Garcia v. Commissioner of Social Security, No. 1:2014cv00399 - Document 22 (N.D. Ind. 2016)

Court Description: OPINION AND ORDER: The decision of the Commissioner of Social Security is AFFIRMED. Signed by Judge Theresa L Springmann on 8/23/16. (cer)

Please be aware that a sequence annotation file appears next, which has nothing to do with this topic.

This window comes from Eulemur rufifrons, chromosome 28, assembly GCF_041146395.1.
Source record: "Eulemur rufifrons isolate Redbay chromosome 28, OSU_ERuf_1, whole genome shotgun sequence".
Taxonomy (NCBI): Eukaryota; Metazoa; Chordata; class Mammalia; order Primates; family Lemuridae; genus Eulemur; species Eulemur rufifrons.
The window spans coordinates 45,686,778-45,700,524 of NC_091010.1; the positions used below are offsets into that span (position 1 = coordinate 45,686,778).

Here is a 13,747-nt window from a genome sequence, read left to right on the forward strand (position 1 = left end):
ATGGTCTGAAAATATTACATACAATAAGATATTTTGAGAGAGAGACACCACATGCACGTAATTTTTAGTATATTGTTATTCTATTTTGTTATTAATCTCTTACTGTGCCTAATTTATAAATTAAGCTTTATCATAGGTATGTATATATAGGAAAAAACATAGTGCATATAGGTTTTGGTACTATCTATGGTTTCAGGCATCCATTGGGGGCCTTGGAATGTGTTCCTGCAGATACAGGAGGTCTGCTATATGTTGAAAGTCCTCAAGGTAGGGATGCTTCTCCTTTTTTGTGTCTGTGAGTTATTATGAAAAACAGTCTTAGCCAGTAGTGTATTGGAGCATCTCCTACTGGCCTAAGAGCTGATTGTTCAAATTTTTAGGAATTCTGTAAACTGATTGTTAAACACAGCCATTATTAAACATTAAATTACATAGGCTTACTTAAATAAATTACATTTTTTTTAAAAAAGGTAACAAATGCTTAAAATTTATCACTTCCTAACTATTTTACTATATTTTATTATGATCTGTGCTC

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Garcia v. Commissioner of Social Security Doc. 22 UNITED STATES DISTRICT COURT NORTHERN DISTRICT OF INDIANA FORT WAYNE DIVISION CARLOS GARCIA, Plaintiff, v. CAROLYN COLVIN, Acting Commissioner of the Social Security Administration, Defendant. ) ) ) ) ) ) ) ) ) ) ) CAUSE NO.: 1:14-CV-399-TLS OPINION AND ORDER The Plaintiff, Carlos Garcia, seeks review of the final decision of the Commissioner of the Social Security Administration denying his application for Supplemental Security Income (SSI) and Disability Insurance Benefits (DIB). On December 21, 2011, the Plaintiff protectively filed applications for SSI and DIB, alleging disability beginning on December 13, 2011. An ALJ held a hearing on February 26, 2013, at which the Plaintiff, who was represented by an attorney, and a vocational expert both testified. On August 15, 2013, the ALJ found that the Plaintiff has the severe impairment of right knee osteoarthritis, but ultimately concluded that the Plaintiff is not disabled. The Plaintiff requested review of the ALJ decision, and on October 20, 2014, the Appeals Council denied the Plaintiff's request for review. On December 22, 2014, the Plaintiff initiated this civil action for judicial review of the Commissioner’s final decision. Dockets.Justia.com BACKGROUND A. The Plaintiff’s Testimony The Plaintiff is 56 years old and lives alone. He has a high school diploma, and his past relevant work is as a laboratory sample carrier and warehouse worker. At the time of the ALJ hearing on February 26, 2013, the Plaintiff was employed part-time as a cleaner for Reliable Cleaning Service.1 He testified to working two hours per day and ten hours per week, cleaning a designated area of an office building. Due to pain in his knee—for which he had surgery in August 2011 and wears a brace—the Plaintiff said he cannot work more than a two-hour shift without sitting down.2 The Plaintiff also said he cannot stand more than 15 to 20 minutes at one time or lift more than “about 15 pounds” (Tr. 45), and that he uses a cane to assist with walking and to prevent falls. The Plaintiff also described his experience with “anxiety attacks,” which he said were typically generated by nervousness or the feeling of being “closed in.” (Tr. 45.) The Plaintiff said his anxiety attacks occur as often as “once a day” or “twice a week,” depending on the circumstances. (R. 47.) According to the Plaintiff, his anxiety prevents him from driving. (See Tr. 50 (“[I don’t drive b]ecause I’m afraid that I . . . might get one of those anxiety attacks and I might hit something or crash.”).) 1 Prior to his employment with Reliable Cleaning Service, he worked four hours per day as a cleaner for Tri State Maintenance. The Plaintiff said he was terminated for failing to supervise another employee. 2 The Court notes that, at one point, the Plaintiff said he was capable of working four hours per day. See Tr. 44 (“[ALJ:] What happened that you say now that you are not able to work more than two hours? [Plaintiff:] Because that’s the only area that [Reliable Cleaning Service, Inc.] gave me right now . . . and it takes only two hours. [ALJ:] If they gave you a four-hour area, could you do it? [Plaintiff:] I think, yeah.”). 2 B. The Vocational Expert’s Testimony At the hearing, the vocational expert (VE) testified that an individual of the Plaintiff’s age, education, and work experience who (1) can occasionally lift and carry up to 20 pounds, and frequently lift up to 10 pounds; (2) can stand and/or walk up to 6 hours; (3) can sit for up to 6 hours; (4) cannot climb ladders, ropes, or scaffolds; and (5) can occasionally climb ramps or stairs, balance, stoop, kneel, crouch, or crawl, could perform the Plaintiff’s past relevant work as a laboratory sample carrier. The VE opined that such an individual, even with the additional requirement of needing the ability to sit or stand at will, could perform light work as a repack-room worker, storage facility rental clerk, and laundry worker. However, needing a cane for standing would eliminate the repack-room worker and laundry worker positions. C. ALJ Decision (Five-Step Evaluation) The Social Security regulations set forth a five-step sequential evaluation process to be used in determining whether the claimant has established a disability. See 20 C.F.R. § 404.1520(a)(4)(I)–(v); 42 U.S.C. § 423(d)(1)(A) (defining a disability under the Social Security Act as being unable “to engage in any substantial gainful activity by reason of any medically determinable physical or mental impairment which can be expected to result in death or which has lasted or can be expected to last for a continuous period of not less than 12 months”); §423(d)(2)(A) (An applicant must show that his “impairments are of such severity that he is not only unable to do his previous work but cannot, considering his age, education, and work experience, engage in any other kind of substantial gainful work which exists in the national economy.”) The first step is to determine whether the claimant is presently engaged in 3 substantial gainful activity (SGA). Here, the ALJ found that the Plaintiff was not engaged in SGA, so she moved on to the second step, which is to determine whether the claimant had a “severe” impairment or combination of impairments. An impairment is “severe” if it significantly limits the claimant’s physical or mental ability to do basic work activities. 20 C.F.R. § 404.1521(a). The ALJ determined that the Plaintiff has the severe impairment of right knee osteoarthritis. At step three, the ALJ concluded that the Plaintiff did not have an impairment, or combination of impairments that meets or medically equals the severity of one of the impairments listed by the Administration as being so severe that it presumptively precludes SGA. See 20 C.F.R. Pt. 404, Subpt. P, App. 1. Because the Plaintiff’s impairment was found not to meet or equal a listed impairment, the ALJ was required, at step four, to determine the Plaintiff’s residual functional capacity (RFC). RFC is an assessment of the claimant’s ability to perform sustained work-related physical and mental activities in light of his impairments. SSR 96-8p. The relevant mental work activities include understanding, remembering, and carrying out instructions; responding appropriately to supervision and co-workers; and handling work pressures in a work setting. 20 C.F.R. § 404.1545(c). The ALJ concluded that the Plaintiff had the RFC to perform light work as defined in 20 CFR §§ 404.1567(b) and 416.967(b). Specifically, the ALJ found that the Plaintiff is able to push or pull without limitations; occasionally lift and carry up to 20 pounds, and frequently lift up to 10 pounds; stand and/or walk up to 6 hours in an 8-hour workday; and sit for up to 6 hours in an 8-hour workday. However, the ALJ added that the Plaintiff cannot climb ladders, ropes, or scaffolds, and can occasionally climb ramps or stairs, balance, stoop, kneel, 4 crouch, or crawl. At the final step of the evaluation, the ALJ determined that, in light of the Plaintiff’s age, education, work experience, and RFC, there were jobs that existed in significant numbers in the national economy that he could perform. STANDARD OF REVIEW The decision of the ALJ is the final decision of the Commissioner when the Appeals Council denies a request for review. Liskowitz v. Astrue, 559 F.3d 736, 739 (7th Cir. 2009). A court will affirm the Commissioner’s findings of fact and denial of disability benefits if they are supported by substantial evidence. Craft v. Astrue, 539 F.3d 668, 673 (7th Cir. 2008). Substantial evidence is “such relevant evidence as a reasonable mind might accept as adequate to support a conclusion.” Richardson v. Perales, 402 U.S. 389, 401 (1971). It must be “more than a scintilla but may be less than a preponderance.” Skinner v. Astrue, 478 F.3d 836, 841 (7th Cir. 2007). Even if “reasonable minds could differ” about the disability status of the claimant, the court must affirm the Commissioner’s decision as long as it is adequately supported. Elder v. Astrue, 529 F.3d 408, 413 (7th Cir. 2008). It is the duty of the ALJ to weigh the evidence, resolve material conflicts, and make independent findings of fact, and dispose of the case accordingly. Perales, 402 U.S. at 399–400. In this substantial-evidence determination, the court considers the entire administrative record but does not reweigh evidence, resolve conflicts, decide questions of credibility, or substitute the court’s own judgment for that of the Commissioner. Lopez ex rel. Lopez v. Barnhart, 336 F.3d 535, 539 (7th Cir. 2003). Nevertheless, the court conducts a “critical review of the evidence” 5 before affirming the Commissioner’s decision, and the decision cannot stand if it lacks evidentiary support or an inadequate discussion of the issues. Id. The ALJ is not required to address every piece of evidence or testimony presented, but the ALJ must provide a “logical bridge” between the evidence and the conclusions. Terry v. Astrue, 580 F.3d 471, 475 (7th Cir. 2009). If the Commissioner commits an error of law, remand is warranted without regard to the volume of evidence in support of the factual findings. Binion v. Chater, 108 F.3d 780, 782 (7th Cir. 1997). ANALYSIS On appeal, the Plaintiff contends that, in determining his RFC, the ALJ erred by (1) improperly discrediting his testimony about his functional limitations; (2) failing to provide sufficient reasons for discrediting the opinion of Dr. Babatunde Onamusi (internal medicine); and (3) failing to assess the Plaintiff’s non-severe impairments of anxiety and depression. A. Credibility Determination An ALJ is in the best position to determine the credibility of witnesses, and a credibility determination will be overturned only if it is patently wrong. Craft, 539 F.3d at 678; Prochaska v. Barnhart, 454 F.3d 731, 738 (7th Cir. 2006) (“Only if the trier of fact grounds his credibility finding in an observation or argument that is unreasonable or unsupported . . . can the finding be reversed.”). The ALJ’s “unique position to observe a witness” entitles his opinion to great deference. Nelson v. Apfel, 131 F.3d 1228, 1237 (7th Cir. 1997); see also Allord v. Barnhart, 455 F.3d 818, 821 (7th Cir. 2006). However, if the ALJ does not make explicit findings and does not 6 explain them “in a way that affords meaningful review,” the ALJ’s credibility determination is not entitled to deference. Steele v. Barnhart, 290 F.3d 936, 942 (7th Cir. 2002). To evaluate credibility, an ALJ must “consider the entire case record and give specific reasons for the weight given to the individual’s statements.” SSR 96-7p. The ALJ should look to a number of factors to determine credibility, such as the objective medical evidence, the claimant’s daily activities, allegations of pain, aggravating factors, types of treatment received and medication taken, and functional limitations. Simila, 573 F.3d at 517 (citing 20 C.F.R. § 404.1529(c)(2)–(4) and Prochaska, 454 F.3d at 738). Here, the ALJ determined that the Plaintiff statements about the “intensity, persistence, and limiting effects” of his knee pain were “not entirely credible.” (R. 26.) The ALJ relied on a combination of objective medical evidence, inconsistent testimony, and daily activities. Because the ALJ’s discussion of the objective medical evidence, and whether it aligns with the Plaintiff’s allegations, includes the ALJ’s decision to afford no weight to Dr. Onamuni’s March 19, 2013, consultative physical exam opinion, the Court will discuss that decision here as well. 1. Objective Medical Evidence According to the ALJ, the treatment records did not support the Plaintiff’s alleged functional limitations. In particular, the ALJ noted that “outside of a report on August 10, 2012, of knee pain … treatment notes fail to reflect complaints of knee pain after December 12, 2011.” (R. 27.) With regard to his history of knee pain, the Plaintiff complained about such pain in June 2011 after he had been “playing ‘a lot’ of baseball.” (R. 27.) Thereafter, an MRI confirmed that the Plaintiff had a meniscal tear and a cyst. Right knee orthroscopy was performed in late 7 August. At the four-week follow-up in September, the Plaintiff’s knee had full active range of motion. Although there was some tenderness, there was no instability. The pain levels the Plaintiff reported with activity were considered typical for the time frame, and improvement was expected with strengthening and time. One additional post-operation visit occurred in November, during which the Plaintiff reported some knee pain and aches depending on the weather and activity. Dr. Harris believed there was some underlying irritation and early arthritis, administered an injection, and advised the Plaintiff to take over-the-counter pain medication. The Plaintiff had also reported some pain during an appointment with his primary care physician, Dr. M. Hess, in September 2011, but did not mention such pain during a follow-up in October. Likewise, during an emergency room visit for chest pain in September, the Plaintiff denied musculosekeletal injury or pain, and had normal range of motion. Likewise, emergency room visits in October, November, and December, all for chest pain, revealed no joint pain or swelling or other musculoskeletal issues. In December 2011, the Plaintiff returned to see Dr. Hess. The purpose of his visit was to obtain work restrictions. The Plaintiff worked in a warehouse and had to climb ladders and run a forklift. He expressed concern with these duties due to panic attacks and his previous knee surgery. Examination showed tenderness to palpatation in the right knee and mild swelling. Dr. Hess issued a 25-pound lifting restriction, per the Plaintiff’s request, and prescribed Mobic for osteoarthritis of the knee. Thereafter, the Plaintiff made no complaints of knee pain to Dr. Hess during a March 13, 2012, appointment, but was diagnosed with osteoarthritis of the knee on August 10, 2012. The ALJ noted that the final instance of treatment was a January 5, 2013, emergency room visit to complaint of a headache over the prior two to three weeks that began 8 after a family member’s death. The ALJ wrote: The claimant denied vomiting, visual changes, confusion, and gait instability, and examination showed no evidence of distress. Extremities were non-tender, no edema was present, and neurological examination was normal. . . . Cervical spine CT was normal outside of mild degenerative changes at C6-7, and head CT was negative. An acute headache was diagnosed, and because pain had a “component in his neck,” Flexeril and naproxen were prescribed. There is no mention of use of a cane, and the claimant was ambulatory. He was also “neurologically intact,” no complaints of knee or lower extremity pain were made, and no gait deficits were recorded. To the contrary, the claimant denied gait instability. (R. 29.) The Plaintiff does not challenge these statements about the medical record, and an ALJ is entitled to rely on discrepancies between the objective evidence and the Plaintiff’s self-reported allegations of pain to find that the Plaintiff may have been exaggerating the symptoms. Getch v. Astrue, 539 F.3d 473, 483 (7th Cir. 2008) (holding that discrepancy between the plaintiff’s reports and medical reports supported ALJ’s credibility determination). There was nothing patently wrong with the ALJ’s comparison of the treatment records to the Plaintiff’s asserted limitations to the SSA. The Plaintiff’s only explicit challenges to the credibility determination are limited to the ALJ’s statements about the Plaintiff’s daily activities, and to his finding that the Plaintiff offered inconsistent statements about his limitations. The Plaintiff also criticizes the ALJ’s failure to credit his positive work history. The Court will get to those issues, but first discusses the medical opinions in the record. 2. Medical Opinion Evidence A treating physician’s opinion is entitled to controlling weight if it is well-supported by 9 medically acceptable clinical and laboratory diagnostic techniques and is not inconsistent with other substantial evidence. 20 C.F.R. § 404.1527(c)(2). Generally, more weight is given to opinions from treating sources on grounds that these sources are likely to be the medical professionals most able to provide a detailed, longitudinal picture of your medical impairment(s) and may bring a unique perspective to the medical evidence that cannot be obtained from the objective medical findings alone or from reports of individual examinations, such as consultative examinations or brief hospitalizations. Id. Even when the treating physician’s opinion does not deserve “controlling weight,” the ALJ must consider certain factors—namely, (1) the length of the treatment relationship and the frequency of examination; (2) the nature and extent of the treatment relationship; (3) how supportable the doctor’s medical opinion is; (4) how consistent the doctor’s opinion is with the record; (5) the doctor’s specialization; and (6) other factors that might support or contradict the doctor’s opinion-to determine what weight to give the opinion. Id. The ALJ must give “good reasons” to support the weight he ultimately assigns to the treating physician’s opinion. Id. The Plaintiff contends that the ALJ failed to provide sufficient reasons for discrediting the opinion of Dr. Onamusi, who met with the Plaintiff on March 19, 2013, and conducted a consultative physical examination. (R. 29.) Instead of relying on Dr. Onamusi, the ALJ decided to give “great weight” to Dr. Hess’s opinion about the Plaintiff’s residual functional capacity. (R. 30.) In particular, the ALJ concluded that the “light work” restrictions Dr. Hess recommended in December 2011 were better supported by the evidence in the record. Id. Generally, it is up to the ALJ to decide what doctor to believe, so long as the decision is supported by substantial evidence. Brooks v. Chater, 91 F.3d 972, 979 (7th Cir. 1996). Hence, when “treating and consulting physicians present conflicting evidence, the ALJ may decide 10 whom to believe” as long as the decision is supported by substantial evidence. Dixon v. Massanari, 270 F.3d 1171, 1178 (7th Cir. 2001). In the ALJ’s decision, she specifically emphasized the December 2011 exam, where the Plaintiff requested a work restriction for a 25 pound lifting-limit. (R. 28.) This was one of the few occasions, following his surgery, that the Plaintiff expressed knee issues to Dr. Hess. In fact, the ALJ noted that at a follow-up on March 13, 2012, the Plaintiff did not complain about his knee to Dr. Hess. (R. 28.) Outside of one minor complaint about knee pain in August 2012, the Plaintiff did not complain about his knee after his visit with Dr. Hess in December 2011. (R.30.) Also, as mentioned elsewhere, the record did not support the Plaintiff’s other allegations of back pain, hand pain, or the need for a cane. Hence, the last reliable diagnosis of the Plaintiff’s condition was by Dr. Hess. In other words, the opinion of Dr. Hess was supported by the objective medical evidence. The ALJ also noted that Dr. Hess and the Plaintiff had a longstanding medical relationship that began on June 17, 2011, when the Plaintiff first reported knee pain, and continued after the Plaintiff’s knee surgery on August 24, 2011. (R. 27.) In fact, Dr. Hess was the Plaintiff's primary care physician between 2011 and 2012, and continually treated him throughout that time. Thus, the ALJ’s decision to defer to Dr. Hess was partially based on their treatment history. It is difficult to think of a “more appropriate factor than a physician’s familiarity with the [Plaintiff’s] medical history” when determining how much weight to afford to their opinion. White v. Barnhart, 415 F.3d 654, 658–59 (7th Cir. 2005). The ALJ found the Plaintiff’s presentation to Dr. Onamusi to be “markedly different” from his previous treatment with Dr. Hess and during emergency room visits. (R. 29.) The 11 Plaintiff reported to Dr. Onamusi’s exam with a cane, and Dr. Onamusi observed the Plaintiff walking with a “fair amount” of limp. (Id.) During the exam, the Plaintiff reported knee pain, back pain, and numbness, tingling, pain, and stiffness in his hands and fingers. (Id.) The examination revealed “mild tenderness . . . in the lumbar spine” but also noted that “no spasm was present.” Id. Dr. Onamusi observed that the Plaintiff's “range of motion was decreased in the lumbar spine, but it was otherwise full.” Id. Further, the exam revealed that despite the presence of significant “gait and ambulatory defects, [the Plaintiff’s] muscle power and tone remained normal.” Id. In addition, the Plaintiff's “gripping, grasping, and fine and gross manipulation were preserved.” Id. As a result of the examination, Dr. Onamusi concluded that the Plaintiff was “limited to work at the sedentary level.” (R. 29.) In doing so, Dr. Onamusi opined that the Plaintiff “could never climb ladders or scaffolds, stoop, kneel, crouch, or crawl.” (R. 30.) He also opined that the Plaintiff could “occasionally climb ramps and stairs, and occasionally balance.” (Id.) Further, Dr. Onamusi noted that the Plaintiff “required the cane for support during ambulation and transfer” and that the Plaintiff “appeared in pain with ambulation and transfer.” (R. 29.) Likewise, Dr. Onamusi noted that the Plaintiff was able to walk only a few feet without the cane. (R. 29–30.) In addition, Dr. Onamusi noted that the Plaintiff’s use of the hands “for fine and gross skills was limited to occasional or frequent performance, and operation of foot controls was limited to occasional bilaterally.” (R. 30.) Finally, Dr. Onamusi noted that the Plaintiff was “unable to shop or use public transportation.” Id. In her decision, the ALJ decided to give “no weight” to Dr. Onamusi’s opinion because it was not “an accurate reflection of the [Plaintiff’s] physical capacity throughout the period at 12 issue.” (R. 30.) Dr. Onamusi performed a single consultative exam, making him a nontreating source. See §404.1502 (Nontreating source means a physician . . . who has examined you but does not have, or did not have, an ongoing treatment relationship with you. The term includes . . . a consultative examiner.) An ALJ is not required to defer to the opinion of a nontreating source. Instead when determining the weight of a nontreating physician’s opinion an ALJ should consider how well the physician’s opinion is supported, whether it is consistent with the record, and any other factor of which the ALJ is aware. §404.1527. This is precisely what the ALJ did here. The ALJ found that the record contained insufficient objective evidence to support Dr. Onamusi’s “sedentary work” recommendation. (R. 30.) In particular, the ALJ noted that “the evidence fail[ed] to establish additional impairments or a decline in functioning” between Dr. Hess’s December 2011 evaluation and Dr. Onamusi’s March 2012 exam that would explain the decrease in the Plaintiff’s physical condition and abilities. (R. 30.) For example, the ALJ emphasized that “records in evidence fail to show any prior complaints or treatment for low back pain” and, in 2012, the Plaintiff himself admitted that his back had not bothered him since 2007. (R. 22.) While Dr. Onamusi’s opinion noted “mild tenderness . . . in the lumbar spine” there is no lumbar imaging to support the conclusion that the Plaintiff has a severe lumbar spine impairment. (R. 22.) Without objective medical evidence, Dr. Onamusi’s conclusions were based primarily on the Plaintiff’s subjective complaints, which is a good reason to discount his opinion. Ketelboeter v. Astrue, 550 F.3d 620, 625 (7th Cir. 2008); Rudicel v. Astrue, 282 F. App’x 448, 453 (7th Cir. 2008). Similar to the decision in Ketelboeter, where there was “scant objective medical evidence” that would corroborate the plaintiff’s 13 claimed increase in pain, in this case the ALJ found the Plaintiff’s claims of pain unpersuasive because they were not accompanied by evidence. In fact, Dr. Onamusi’s exam is devoid of any medical documentation or diagnostic reports that would support his findings. Therefore, based on the record, Dr. Onamusi’s opinion was almost exclusively based on the Plaintiff’s subjective complaints. Further, in her opinion, the ALJ concluded that there is no evidence in the record to support the Plaintiff’s hand issues or need for a cane. (R. 22.) In fact, the ALJ noted that similar to the allegations of back pain, the Plaintiff's only complaint about hand pain occurred at Dr. Onamusi’s exam. (R. 22.) Moreover, Dr. Onamusi’s own evaluation concluded that there were no issues “with regard to gripping, grasping, or use of hands for fine or gross manipulation.” (R. 23.) Also, while Dr. Onamusi opined that the Plaintiff needed the cane to walk, the ALJ noted that “no treating source has noted the use of a cane” (R. 30.) In addition, the ALJ observed that there were only two instances in which a cane was present, “[one] was at the hearing [and the second] during [Dr. Onamusi’s] consultative physical exam.” (R. 30.) Thus, the lack of corroborating evidence undermined the Plaintiff’s allegations, and by extension discredited Dr. Onamusi’s opinion. This Court will afford great deference to an ALJ as long as they minimally articulate their reasons for discounting a physician’s opinion. Berger v. Astrue, 516 F.3d 539, 545 (7th Cir. 2008). 3. Daily Activities As permitted by the governing regulations, the ALJ considered the Plaintiff’s daily activities when deciding whether to credit his statements about his functional limitations, 14 specifically his statement that he needs a cane for walking and so that he will not fall. The ALJ noted that no evidence supported the Plaintiff’s need for a cane, and that there were “only two instances in which a cane was present [one] was at the hearing and [the second] during [Dr. Onamoui’s examination].” (R. 30.) He noted that both times, the use of a cane occurred during events that were conducted for purposes of determining the Plaintiff’s capacity to work. No treating source had noted the use of a cane. Additionally, his previous employer advised that the Plaintiff would not have been able to complete his job in a timely manner had he been using a cane. Thus, the ALJ concluded that the Plaintiff’s “ability to perform a cleaning job, within a set timeframe is inconsistent with allegations of the necessity for a cane.” (R. 27.) The Plaintiff argues that the ALJ should not have used his limited activities as evidence that he can perform full time work. This, however, is not what the ALJ did. The ALJ cited evidence, including his part-time cleaning job, as evidence that contradicted his need for a cane. The Plaintiff would have the Court reweigh the evidence to credit Dr. Onamusi’s finding that a cane was medically necessary. The Court has already addressed why the ALJ’s decision to accept the opinion of Dr. Hess, and discount the opinion of Dr. Onamusi, does not require remand. 4. Inconsistent Statements The ALJ concluded that the Plaintiff’s impairment is severe and his allegations of pain still allowed him to engage in light work, as defined by statute. In doing so, the ALJ noted that the Plaintiff’s inconsistent testimony undermined his own allegations of increased pain. Specifically, the ALJ pointed to testimony by the Plaintiff in which he states that he could only 15 work a two-hour shift because of the pain, but immediately contradicts himself by testimony that he could work a four-hour shift if requested. (R. 26.) Also, the Plaintiff testified that he could only stand “10 to 15 minutes” but again contradicted himself by testimony that he stands the entire two hour shift with the exception of sometimes taking a five to ten minute break to sit down. Thus, the ALJ properly concluded that the Plaintiff’s subjective allegations of increased pain did not justify finding that he could not perform light work with some additional postural limitations. Because the ALJ considered the “entire case record and give specific reasons for the weight given to the individual’s statements” SSR 96-7p, the Court will not remand the credibility finding. A credibility determination does not need to be flawless. Instead, the Plaintiff must prove that it was “patently wrong.” Simalia, 537 F.3d at 517. The Plaintiff has not made that showing. B. Non-Severe Mental Impairments The Plaintiff argues that the ALJ failed to consider the Plaintiff’s non-severe impairments, specifically anxiety and depression. As the ALJ noted during step 2, the “medical impairments of anxiety and depression, considered singly or in combination, do not cause more than a minimal limitation.” (R. 23.) The ALJ considered the Plaintiff’s daily living activities, social functioning, concentration, and decompensation and concluded that these impairments cause no more than a “mild” limitation. (R. 24.) In the first functional area of daily living, the ALJ concluded that the Plaintiff has “no more than mild limitation.” (R. 23.) Rather, any limitations in this area were attributed to physical limitations, not mental. The only time the Plaintiff reported that he was unable to drive due to anxiety attacks was during the hearing. With 16 respect to social functioning, the ALJ found mild limitation. (Id.) With regard to concentration, persistence, and pace, the ALJ noted the results of the consultative psychological examination and of the Plaintiff’s presentation during Dr. Onamusi’s examination to support her conclusion that he had only a mild limitation. The ALJ also noted that the Plaintiff’s daughter reported that he finished tasks, and that she did not endorse any significant deficits in his ability to respond to stress or change. Further, the Plaintiff’s employer confirmed that he did not have frequent absences, did not require extra supervision, fewer or easier duties, frequent rest periods, or lower production expectations. (R. 24.) In fact, his work was considered satisfactory and fully worth the amount paid. The Plaintiff has experienced no episodes of decompensation of extended duration. When determining a claimant’s RFC, the ALJ must consider the combined effect of all impairments, “even those that would not be considered severe in isolation.” Terry v. Astrue, 580 F.3d 471, 477 (7th Cir. 2009) (citing 20 C.F.R. § 404.1523). An ALJ’s “failure to fully consider the impact of non-severe impairments requires reversal.” Denton v. Astrue, 596 F.3d 419, 423 (7th Cir. 2010) (citing Golembiewski v. Barnhart, 322 F.3d 912, 918 (7th Cir. 2003)). Here, the ALJ indicated that the Plaintiff’s anxiety and depression caused mild limitations, or no more than mild limitations, in his activities of daily living; social functioning; and concentration, persistence, or pace. At the end of his step-two analysis, the ALJ acknowledged that the B criteria do not constitute an RFC determination, and that the mental RFC assessment relevant to steps four and five required a more detailed itemization of various functions. The ALJ indicated that the RFC reflected the degree of limitation that he found in the paragraph B mental function analysis. When determining the Plaintiff’s RFC, the ALJ again 17 noted the Plaintiff’s “alleged impairment due to anxiety attacks” but stated that “the record as a whole does not establish more than mild limitations in any functional domain.” (R. 26.) He acknowledged the Plaintiff’s complaints to Dr. Hess in December 2011 of panic attacks that made him feel weak, but also noted that the Plaintiff confirmed that Xanax was helpful. It is not clear what restrictions the Plaintiff thinks the ALJ should have included in the RFC to account for his non-severe mental impairments. He does not identify any limitations on his ability to work that were caused by his non-severe impairments. Controllable conditions do “not entitle one to benefits or boost one’s entitlement by aggravating another medical condition.” See Barrett v. Barnhart, 355 F.3d 1065, 1068 (7th Cir. 2004). Substantial evidence supports the ALJ’s conclusion that the Plaintiff’s non-severe mental impairment did not prevent him from performing light work where he was never required to climb ladders, ropes, or scaffolds. C. Past Relevant Work An ALJ must compare the plaintiff’s residual functional capacity with the requirements of his relevant past work. §404.1520(a)(4)(iv). An applicant who can perform his “past relevant work” is not entitled to benefits. Smith v. Barnhart, 388 F.3d 251 at 252 (7th Cir. 2008). “Past relevant work” is work that has been done in the past 15 years, that was substantial gainful activity, and that lasted long enough to learn to perform the job. §404.1560(b)(1). In determining if a claimant is capable of returning to his past relevant work, an ALJ must “compare the demands of the claimant’s past occupation with his or her present capacity.” Steward v. Bowen, 858 F.2d 1295, 1299–300 (7th Cir. 1988). An ALJ cannot describe a claimant’s job broadly, instead the ALJ must list the specific physical requirements of the previous job and “assess, in 18 light of the available evidence, the claimant’s ability to perform these tasks.” Nolen v. Sullivan, 939 F.2d 516, 518 (7th Cir. 1991). Further, if the ALJ determines that the plaintiff cannot perform the duties of his past relevant work, she then must establish that plaintiff has the ability to perform other work in the national economy. Zurawski v. Halter, 245 F.3d 881, 888 (7th Cir. 2001). In making this determination the ALJ should consider whether the plaintiff can meet the functional demands as generally required by employers throughout the economy. Smith, 388 F.3d at 253. The ALJ relied on extensive medical reports, and other evidence in the record to conclude that the Plaintiff had the residual functional capacity to perform light work as defined in 20 CFR §404.1567(b) and §416.967(b). Specifically, the ALJ relied on evidence from Dr. Hess, whose work restrictions in 2011 fully accommodate the limitations imposed by a light work classification. (R. 27.) In fact, during the Plaintiff’s visit with Dr. Hess, he himself requested a 25-pound lift-limit, which comports with the light work restrictions. (R. 28.) Outside of Dr. Onamusi’s report, which was properly found to be unreliable, no other medical source found that the Plaintiff required a “sedentary work” restriction. All that is required when posing a hypothetical is that the question be supported by the medical evidence. Cass v. Shalala, 8 F.3d 552, 556 (7th Cir. 1993). Because there was a lack of corroborating evidence to support the Plaintiff’s sudden decline in physical ability, the ALJ did not have to pose hypothetical questions considering Dr. Onamusi’s restriction. Cass, 8 F.3d at 556 (noting that “because the record lacks medical evidence that the Plaintiff could not sit, stand or walk . . . a proper hypothetical question need not include these alleged impairments); see also Simila, 573 F.3d at 521 (noting that an ALJ did not have to consider the opinion of a nontreating source when posing hypothetical 19 questions, after nontreating source’s opinion was discredited). Nevertheless, the ALJ questioned the VE about the consequences the cane would have on the VE’s recommendations. (R. 31.) The VE opined that the need for a cane while walking would not affect any of the jobs, but the need for a cane while standing would affect the repack room and laundry worker jobs. (R. 31.) Yet, as the ALJ noted, there is no evidence to support the Plaintiff’s contention that he needs a cane for walking or standing. (R. 31.) Moreover, the VE testified that even with the Plaintiff’s assertions that he needed to sit in 15 minute intervals, the jobs would still exist. (R. 31.) Therefore, because the ALJ relied on medical evidence when questioning the VE, and disregarded Dr. Onamusi’s unsupported opinion, the ALJ’s determination that the Plaintiff can perform his past work is supported by evidence. The VE provided reliable answers to the ALJ’s questions by relying on the Dictionary of Occupational Titles to support her conclusion that the Plaintiff’s earlier occupation was defined as unskilled and performed at the light exertional level. (R. 31.) The VE testified that the Plaintiff’s “residual functional capacity would not preclude him from performing his past relevant work as a laboratory sample carrier.” (R. 31.) The VE also provided several occupations that the Plaintiff would qualify for, taking into account his age, education, past relevant work, and residual functional capacity. These jobs included, repack room worker, storage facility rental clerk, and laundry worker. (R. 31.) The VE’s answers to the hypothetical questions provided substantial evidence that the ALJ reasonably relied on to support her conclusion that the Plaintiff is not disabled. CONCLUSION 20 For the forgoing reasons, the ALJ’s decision is AFFIRMED. SO ORDERED on August 23, 2016. s/ Theresa L. Springmann THERESA L. SPRINGMANN UNITED STATES DISTRICT COURT 21